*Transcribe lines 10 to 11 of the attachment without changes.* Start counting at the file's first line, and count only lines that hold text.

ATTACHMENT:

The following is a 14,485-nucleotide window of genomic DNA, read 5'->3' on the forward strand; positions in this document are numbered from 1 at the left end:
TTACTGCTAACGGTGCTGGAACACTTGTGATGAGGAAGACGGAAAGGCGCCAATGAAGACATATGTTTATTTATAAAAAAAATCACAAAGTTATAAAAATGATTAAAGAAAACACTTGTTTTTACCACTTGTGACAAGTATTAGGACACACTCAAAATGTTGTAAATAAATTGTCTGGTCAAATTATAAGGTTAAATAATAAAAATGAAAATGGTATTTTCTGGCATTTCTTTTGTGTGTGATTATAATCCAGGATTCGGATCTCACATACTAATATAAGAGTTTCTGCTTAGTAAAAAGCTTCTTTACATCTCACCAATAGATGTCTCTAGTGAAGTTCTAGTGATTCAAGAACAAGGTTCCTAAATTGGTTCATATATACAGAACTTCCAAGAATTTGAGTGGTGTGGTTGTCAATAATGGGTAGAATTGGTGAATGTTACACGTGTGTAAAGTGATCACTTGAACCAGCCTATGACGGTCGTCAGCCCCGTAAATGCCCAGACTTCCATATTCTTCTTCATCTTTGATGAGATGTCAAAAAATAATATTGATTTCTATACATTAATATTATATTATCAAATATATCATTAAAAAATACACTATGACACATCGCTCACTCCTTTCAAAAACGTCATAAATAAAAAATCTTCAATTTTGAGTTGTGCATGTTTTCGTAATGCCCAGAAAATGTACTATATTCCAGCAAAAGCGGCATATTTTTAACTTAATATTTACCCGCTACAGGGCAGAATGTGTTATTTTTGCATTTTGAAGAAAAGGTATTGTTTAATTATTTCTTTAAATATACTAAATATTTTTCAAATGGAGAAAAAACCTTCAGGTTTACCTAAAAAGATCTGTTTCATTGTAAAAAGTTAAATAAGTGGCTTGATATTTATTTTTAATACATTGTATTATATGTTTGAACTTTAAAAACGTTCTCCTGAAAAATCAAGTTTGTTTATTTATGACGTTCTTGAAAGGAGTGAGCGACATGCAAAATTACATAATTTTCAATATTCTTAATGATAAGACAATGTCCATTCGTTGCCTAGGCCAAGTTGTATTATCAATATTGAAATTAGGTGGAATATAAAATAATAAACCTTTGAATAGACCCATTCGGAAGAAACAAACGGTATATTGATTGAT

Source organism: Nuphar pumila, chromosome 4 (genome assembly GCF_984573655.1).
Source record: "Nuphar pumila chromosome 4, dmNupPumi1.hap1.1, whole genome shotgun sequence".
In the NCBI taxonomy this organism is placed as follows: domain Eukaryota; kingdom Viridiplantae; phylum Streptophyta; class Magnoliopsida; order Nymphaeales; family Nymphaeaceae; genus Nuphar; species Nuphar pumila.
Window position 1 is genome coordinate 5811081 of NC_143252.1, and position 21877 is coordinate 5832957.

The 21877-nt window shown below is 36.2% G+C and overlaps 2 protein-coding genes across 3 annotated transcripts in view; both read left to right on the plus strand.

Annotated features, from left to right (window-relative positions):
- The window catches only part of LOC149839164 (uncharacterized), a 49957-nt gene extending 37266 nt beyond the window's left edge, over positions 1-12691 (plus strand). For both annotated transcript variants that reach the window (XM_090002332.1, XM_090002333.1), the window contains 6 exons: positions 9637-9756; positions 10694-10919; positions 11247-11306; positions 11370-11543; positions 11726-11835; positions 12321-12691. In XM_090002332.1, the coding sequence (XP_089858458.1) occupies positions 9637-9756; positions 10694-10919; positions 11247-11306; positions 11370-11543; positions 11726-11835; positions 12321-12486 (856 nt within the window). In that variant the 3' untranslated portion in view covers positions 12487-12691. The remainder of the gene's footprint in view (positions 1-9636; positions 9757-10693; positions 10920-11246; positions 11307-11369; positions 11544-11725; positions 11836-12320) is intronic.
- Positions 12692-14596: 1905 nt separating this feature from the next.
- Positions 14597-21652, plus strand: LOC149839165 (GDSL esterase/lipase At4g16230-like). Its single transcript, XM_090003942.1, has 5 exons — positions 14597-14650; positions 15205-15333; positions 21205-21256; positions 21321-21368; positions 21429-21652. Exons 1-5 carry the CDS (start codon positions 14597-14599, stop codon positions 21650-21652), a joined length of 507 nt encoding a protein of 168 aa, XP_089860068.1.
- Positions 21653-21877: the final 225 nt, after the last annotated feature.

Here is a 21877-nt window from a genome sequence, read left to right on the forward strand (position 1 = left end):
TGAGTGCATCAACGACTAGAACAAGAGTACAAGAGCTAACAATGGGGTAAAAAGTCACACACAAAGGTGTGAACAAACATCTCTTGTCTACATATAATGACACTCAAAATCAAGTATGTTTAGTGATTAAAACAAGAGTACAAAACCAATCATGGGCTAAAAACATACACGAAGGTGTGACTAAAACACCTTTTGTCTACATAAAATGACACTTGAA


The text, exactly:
- Positions 12692-14596: 1905 nt separating this feature from the next.
- Positions 14597-21652, plus strand: LOC149839165 (GDSL esterase/lipase At4g16230-like). Its single transcript, XM_090003942.1, has 5 exons — positions 14597-14650; positions 15205-15333; positions 21205-21256; positions 21321-21368; positions 21429-21652. Exons 1-5 carry the CDS (start codon positions 14597-14599, stop codon positions 21650-21652), a joined length of 507 nt encoding a protein of 168 aa, XP_089860068.1.